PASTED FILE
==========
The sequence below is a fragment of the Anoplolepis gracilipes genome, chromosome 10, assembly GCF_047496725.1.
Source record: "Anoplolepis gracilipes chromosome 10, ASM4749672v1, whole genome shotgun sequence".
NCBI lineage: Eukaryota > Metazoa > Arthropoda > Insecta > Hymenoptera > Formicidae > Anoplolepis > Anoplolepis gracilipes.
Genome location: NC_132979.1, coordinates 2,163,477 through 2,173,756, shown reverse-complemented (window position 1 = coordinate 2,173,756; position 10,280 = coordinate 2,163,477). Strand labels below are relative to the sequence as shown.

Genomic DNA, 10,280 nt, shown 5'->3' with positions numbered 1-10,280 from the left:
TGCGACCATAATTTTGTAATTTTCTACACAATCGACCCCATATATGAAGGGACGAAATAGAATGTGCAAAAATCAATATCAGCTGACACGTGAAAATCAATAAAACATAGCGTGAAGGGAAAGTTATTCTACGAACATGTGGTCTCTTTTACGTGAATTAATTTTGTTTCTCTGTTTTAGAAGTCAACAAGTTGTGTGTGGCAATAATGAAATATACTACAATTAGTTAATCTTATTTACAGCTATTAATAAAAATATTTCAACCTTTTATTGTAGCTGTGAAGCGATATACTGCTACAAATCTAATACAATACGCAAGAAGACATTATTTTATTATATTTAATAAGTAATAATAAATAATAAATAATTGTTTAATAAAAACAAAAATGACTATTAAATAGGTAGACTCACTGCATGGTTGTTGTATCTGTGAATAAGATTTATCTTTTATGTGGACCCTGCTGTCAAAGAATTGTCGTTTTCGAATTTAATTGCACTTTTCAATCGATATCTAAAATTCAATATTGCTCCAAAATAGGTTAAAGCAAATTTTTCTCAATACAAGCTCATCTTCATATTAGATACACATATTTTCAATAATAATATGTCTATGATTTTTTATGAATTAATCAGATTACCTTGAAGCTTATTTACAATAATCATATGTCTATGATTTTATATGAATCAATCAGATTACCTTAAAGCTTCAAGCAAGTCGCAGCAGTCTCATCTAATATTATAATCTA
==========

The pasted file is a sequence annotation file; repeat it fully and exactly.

The sequence below is a fragment of the Anoplolepis gracilipes genome, chromosome 10, assembly GCF_047496725.1.
Source record: "Anoplolepis gracilipes chromosome 10, ASM4749672v1, whole genome shotgun sequence".
NCBI lineage: Eukaryota > Metazoa > Arthropoda > Insecta > Hymenoptera > Formicidae > Anoplolepis > Anoplolepis gracilipes.
Genome location: NC_132979.1, coordinates 2,163,477 through 2,173,756, shown reverse-complemented (window position 1 = coordinate 2,173,756; position 10,280 = coordinate 2,163,477). Strand labels below are relative to the sequence as shown.

Genomic DNA, 10,280 nt, shown 5'->3' with positions numbered 1-10,280 from the left:
TGCGACCATAATTTTGTAATTTTCTACACAATCGACCCCATATATGAAGGGACGAAATAGAATGTGCAAAAATCAATATCAGCTGACACGTGAAAATCAATAAAACATAGCGTGAAGGGAAAGTTATTCTACGAACATGTGGTCTCTTTTACGTGAATTAATTTTGTTTCTCTGTTTTAGAAGTCAACAAGTTGTGTGTGGCAATAATGAAATATACTACAATTAGTTAATCTTATTTACAGCTATTAATAAAAATATTTCAACCTTTTATTGTAGCTGTGAAGCGATATACTGCTACAAATCTAATACAATACGCAAGAAGACATTATTTTATTATATTTAATAAGTAATAATAAATAATAAATAATTGTTTAATAAAAACAAAAATGACTATTAAATAGGTAGACTCACTGCATGGTTGTTGTATCTGTGAATAAGATTTATCTTTTATGTGGACCCTGCTGTCAAAGAATTGTCGTTTTCGAATTTAATTGCACTTTTCAATCGATATCTAAAATTCAATATTGCTCCAAAATAGGTTAAAGCAAATTTTTCTCAATACAAGCTCATCTTCATATTAGATACACATATTTTCAATAATAATATGTCTATGATTTTTTATGAATTAATCAGATTACCTTGAAGCTTATTTACAATAATCATATGTCTATGATTTTATATGAATCAATCAGATTACCTTAAAGCTTCAAGCAAGTCGCAGCAGTCTCATCTAATATTATAATCTA